software patents - Page number 5

Is software too abstract to be patented?

The serious problem of proliferating bad software patents was not solved by the Supreme Court's Bilski decision, but now it's looking like it may be part of the solution. The early case law applying Bilski is much more encouraging than expected. The new Bilski test focuses on whether an application attempts to patent “an abstract idea.” That new test has already been applied to reject applications for quite a few bad software patents, and with more lawsuits, it could invalidate a lot more.  To advance on this, we need to figure out out better ways to explain what software is and show when it is an unpatentable abstract idea. » Read more

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The PTO addresses Bilski and software patents

When the Supreme Court decided the Bilski case, it didn't speak directly to the issue of software patents.  But the Bilski majority  emphasized that abstract ideas are not patentable, and recognized that allowing patents for abstract ideas could hinder innovation.  Thus there's still room for discussion of the legal standard for when, if ever, there should be patents on software.  » Read more

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Eben Moglen on what it takes to keep defending FOSS

Eben Moglen's keynote address at LinuxCon last week, "Doing What it Takes: Current Legal Issues in Defending FOSS," called for a strategic shift in the free software movement. Moglen, the founding director of the Software Freedom Law Center (SFLC) and one of the principal drafters of the GPLv3, said the economy of sharing and the economy of ownership are not mutually hostile, but mutually reinforcing, then outlined three steps for ensuring the continued coexistence between the free software and business communities. » Read more

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New Zealand rejects software patents

Recently the NZ govt announced that it was to remove software from the list of items that can be patented. This decision came after hectic lobbying from the open source community on one side and the proprietary vendors on the other side. » Read more

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Bilski and software patents

The Supreme Court case of Bilski v Kappos was billed as a case over business methods, but at its core it was over an application for a patent on software, and the denial of that application sets a good example that may lead to the denial of other software patents. » Read more

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Initial thoughts on Bilski

The Supreme Court finally issued a decision in the Bilski case today [PDF]. For those troubled by the problems surrounding software patents, the opinion will be disappointing, because it does not resolve those problems. But it would be a mistake to view the opinion as a victory for the proponents of expanding software patents. In fact, there are some aspects of the opinion that auger well for the future. » Read more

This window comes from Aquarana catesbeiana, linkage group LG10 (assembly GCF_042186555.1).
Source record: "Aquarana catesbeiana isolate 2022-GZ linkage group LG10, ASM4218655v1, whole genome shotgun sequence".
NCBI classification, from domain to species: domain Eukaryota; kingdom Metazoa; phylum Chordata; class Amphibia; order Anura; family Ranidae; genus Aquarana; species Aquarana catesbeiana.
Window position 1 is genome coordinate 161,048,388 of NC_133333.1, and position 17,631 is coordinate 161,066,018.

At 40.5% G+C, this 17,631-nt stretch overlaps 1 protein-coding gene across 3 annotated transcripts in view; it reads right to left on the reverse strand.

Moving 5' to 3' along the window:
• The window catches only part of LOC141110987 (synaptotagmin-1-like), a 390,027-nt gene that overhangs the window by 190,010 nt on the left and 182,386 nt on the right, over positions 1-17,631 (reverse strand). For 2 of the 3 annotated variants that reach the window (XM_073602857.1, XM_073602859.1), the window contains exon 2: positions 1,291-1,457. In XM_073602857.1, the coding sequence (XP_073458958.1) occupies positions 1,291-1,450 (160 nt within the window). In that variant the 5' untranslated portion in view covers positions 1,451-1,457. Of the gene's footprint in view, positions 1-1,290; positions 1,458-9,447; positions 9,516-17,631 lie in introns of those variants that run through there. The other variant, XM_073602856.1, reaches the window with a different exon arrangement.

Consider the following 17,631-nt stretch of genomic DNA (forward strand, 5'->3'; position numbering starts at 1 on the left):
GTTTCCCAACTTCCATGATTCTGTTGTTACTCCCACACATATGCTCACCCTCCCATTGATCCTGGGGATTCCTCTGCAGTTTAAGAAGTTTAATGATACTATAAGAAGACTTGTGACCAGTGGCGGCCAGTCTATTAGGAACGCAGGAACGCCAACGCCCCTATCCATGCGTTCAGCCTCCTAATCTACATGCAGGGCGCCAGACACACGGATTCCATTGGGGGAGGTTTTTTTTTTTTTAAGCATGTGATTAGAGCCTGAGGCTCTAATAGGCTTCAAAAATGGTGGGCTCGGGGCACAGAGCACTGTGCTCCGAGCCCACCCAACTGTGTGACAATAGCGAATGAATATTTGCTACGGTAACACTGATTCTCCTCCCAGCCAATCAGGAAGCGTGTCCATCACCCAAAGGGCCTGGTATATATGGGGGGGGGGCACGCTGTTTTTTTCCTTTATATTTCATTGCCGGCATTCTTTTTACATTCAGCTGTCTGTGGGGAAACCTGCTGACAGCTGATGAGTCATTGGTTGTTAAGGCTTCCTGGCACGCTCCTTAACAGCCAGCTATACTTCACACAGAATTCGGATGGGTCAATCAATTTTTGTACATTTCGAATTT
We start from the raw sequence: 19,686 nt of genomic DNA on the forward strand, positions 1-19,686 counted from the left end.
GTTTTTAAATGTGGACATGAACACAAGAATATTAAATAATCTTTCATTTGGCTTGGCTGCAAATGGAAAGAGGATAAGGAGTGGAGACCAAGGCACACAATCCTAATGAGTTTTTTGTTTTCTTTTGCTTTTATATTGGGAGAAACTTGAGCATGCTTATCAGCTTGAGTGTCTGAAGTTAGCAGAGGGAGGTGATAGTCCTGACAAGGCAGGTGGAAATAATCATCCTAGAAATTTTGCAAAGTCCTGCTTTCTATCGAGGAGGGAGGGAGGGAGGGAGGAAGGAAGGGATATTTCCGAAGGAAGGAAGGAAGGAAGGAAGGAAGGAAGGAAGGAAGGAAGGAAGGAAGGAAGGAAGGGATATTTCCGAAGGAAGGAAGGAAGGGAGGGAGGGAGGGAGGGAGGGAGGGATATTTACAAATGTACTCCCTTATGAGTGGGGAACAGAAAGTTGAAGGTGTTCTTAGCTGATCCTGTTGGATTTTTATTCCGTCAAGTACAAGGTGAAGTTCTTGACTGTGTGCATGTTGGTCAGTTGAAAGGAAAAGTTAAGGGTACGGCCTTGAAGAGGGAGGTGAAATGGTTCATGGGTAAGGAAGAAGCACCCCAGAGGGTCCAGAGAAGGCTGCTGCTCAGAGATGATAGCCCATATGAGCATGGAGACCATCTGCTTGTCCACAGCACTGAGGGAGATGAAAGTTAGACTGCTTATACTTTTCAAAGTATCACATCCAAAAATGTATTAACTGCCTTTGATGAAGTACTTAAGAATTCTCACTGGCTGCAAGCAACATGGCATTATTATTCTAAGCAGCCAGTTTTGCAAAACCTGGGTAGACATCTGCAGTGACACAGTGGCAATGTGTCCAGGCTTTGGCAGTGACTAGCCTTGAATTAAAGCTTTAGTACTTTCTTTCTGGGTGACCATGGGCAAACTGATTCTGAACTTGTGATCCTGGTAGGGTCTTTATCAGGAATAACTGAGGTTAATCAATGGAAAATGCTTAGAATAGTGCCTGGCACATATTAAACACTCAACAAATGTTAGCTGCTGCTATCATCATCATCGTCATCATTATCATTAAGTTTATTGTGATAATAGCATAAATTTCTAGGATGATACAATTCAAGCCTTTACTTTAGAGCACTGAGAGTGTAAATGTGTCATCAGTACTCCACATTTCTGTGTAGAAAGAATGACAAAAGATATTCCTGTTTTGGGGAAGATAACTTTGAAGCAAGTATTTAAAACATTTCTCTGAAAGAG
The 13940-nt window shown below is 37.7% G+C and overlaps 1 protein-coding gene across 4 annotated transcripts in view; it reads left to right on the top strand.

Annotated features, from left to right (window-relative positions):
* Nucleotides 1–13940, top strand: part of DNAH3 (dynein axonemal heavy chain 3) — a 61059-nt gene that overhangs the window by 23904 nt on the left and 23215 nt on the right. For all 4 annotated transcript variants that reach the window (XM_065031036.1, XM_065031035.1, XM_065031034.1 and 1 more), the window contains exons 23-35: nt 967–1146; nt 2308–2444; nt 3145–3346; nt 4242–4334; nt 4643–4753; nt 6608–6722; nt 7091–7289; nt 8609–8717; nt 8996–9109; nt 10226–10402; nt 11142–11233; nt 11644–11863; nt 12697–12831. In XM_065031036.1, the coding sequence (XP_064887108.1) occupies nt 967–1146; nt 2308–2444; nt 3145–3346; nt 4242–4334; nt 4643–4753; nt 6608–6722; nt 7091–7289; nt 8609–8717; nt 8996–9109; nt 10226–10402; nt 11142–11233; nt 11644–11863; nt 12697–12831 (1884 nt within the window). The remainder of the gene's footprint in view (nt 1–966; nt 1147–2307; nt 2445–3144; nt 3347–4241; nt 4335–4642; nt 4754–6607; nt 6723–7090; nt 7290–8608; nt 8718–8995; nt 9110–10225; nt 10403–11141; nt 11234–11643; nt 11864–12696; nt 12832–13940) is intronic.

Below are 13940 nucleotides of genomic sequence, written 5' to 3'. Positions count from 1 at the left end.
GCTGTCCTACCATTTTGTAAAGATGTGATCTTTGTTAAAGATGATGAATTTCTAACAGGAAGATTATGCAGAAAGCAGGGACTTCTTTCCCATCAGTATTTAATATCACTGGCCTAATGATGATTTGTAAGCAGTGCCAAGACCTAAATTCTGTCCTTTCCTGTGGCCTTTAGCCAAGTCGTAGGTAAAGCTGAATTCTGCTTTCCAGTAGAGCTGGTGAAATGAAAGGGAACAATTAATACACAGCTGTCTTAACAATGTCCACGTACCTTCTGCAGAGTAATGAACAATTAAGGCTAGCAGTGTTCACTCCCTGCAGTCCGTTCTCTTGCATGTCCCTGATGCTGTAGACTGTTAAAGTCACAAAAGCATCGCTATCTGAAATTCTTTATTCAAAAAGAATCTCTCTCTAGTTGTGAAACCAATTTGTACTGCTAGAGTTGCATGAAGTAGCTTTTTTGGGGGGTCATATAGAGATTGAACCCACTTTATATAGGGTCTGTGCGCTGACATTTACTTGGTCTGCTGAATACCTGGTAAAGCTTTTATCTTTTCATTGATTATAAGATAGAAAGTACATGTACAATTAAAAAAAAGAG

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Fighting patent aggression the open source way

One of the most important aspects of the recent trial victory for Red Hat and Novell was a finding that the asserted patent claims were invalid.  This meant that the jury was persuaded by clear and convincing evidence that the patents were improperly granted.  Getting to this decision involved collaboration that demonstrated the power of open source to defend against patent aggression.


For the open source community, it's worth noting with pride that a substantial portion of the prior art used in the case was identified by community members. » Read more

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Total victory for open source software in a patent lawsuit

The jury verdict last Friday in favor of Red Hat and Novell in a case based on bad software patents owned by "non-practicing entities" is an important victory for the open source community.  Those in the business of acquiring bad software patents to coerce payments or bring lawsuits should be worried.  Two such businesses were plaintiffs in our case, and they did their best to confuse the jury in one of their favorite locales, eastern Texas.  But it didn't work. The jury unanimously found that the patents were not infringed, and, even worse for the plaintiffs, that the patents were invalid.

» Read more

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Gene patenting and free software: a breakthrough

Last week, to the surprise of patent lawyers and the biotechnology industry, advocates for technological freedom won an enormous victory against socially harmful distortions of patent law.  The Federal District Court for the Southern District of New York held invalid patents owned by Myriad Genetics on diagnostic testing for genetic susceptibility to the most common hereditary forms of breast and ovarian cancer.  By "patenting" the right to determine whether the BRCA1 and BRCA2 genes are present in the relevant mutated form in a women's genome, Myriad Genetics has been able to exclude all other laboratories from conducting the test.  Patients and their insurers have paid much more, and women and their families have waited crucial weeks longer than necessary for information relevant to treatment and potentially affecting survival.   » Read more

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Calling a troll a troll

At the Linux Foundation counsel meeting in Palo Alto last week, I had a chance to talk with attorneys for some leading tech companies about the threat to open source software from patent trolls. Some still politely avoid calling a troll a troll and substitute the more anodyne “non-practicing entity.” I find the uglier term more fitting, because it's an ugly business. » Read more

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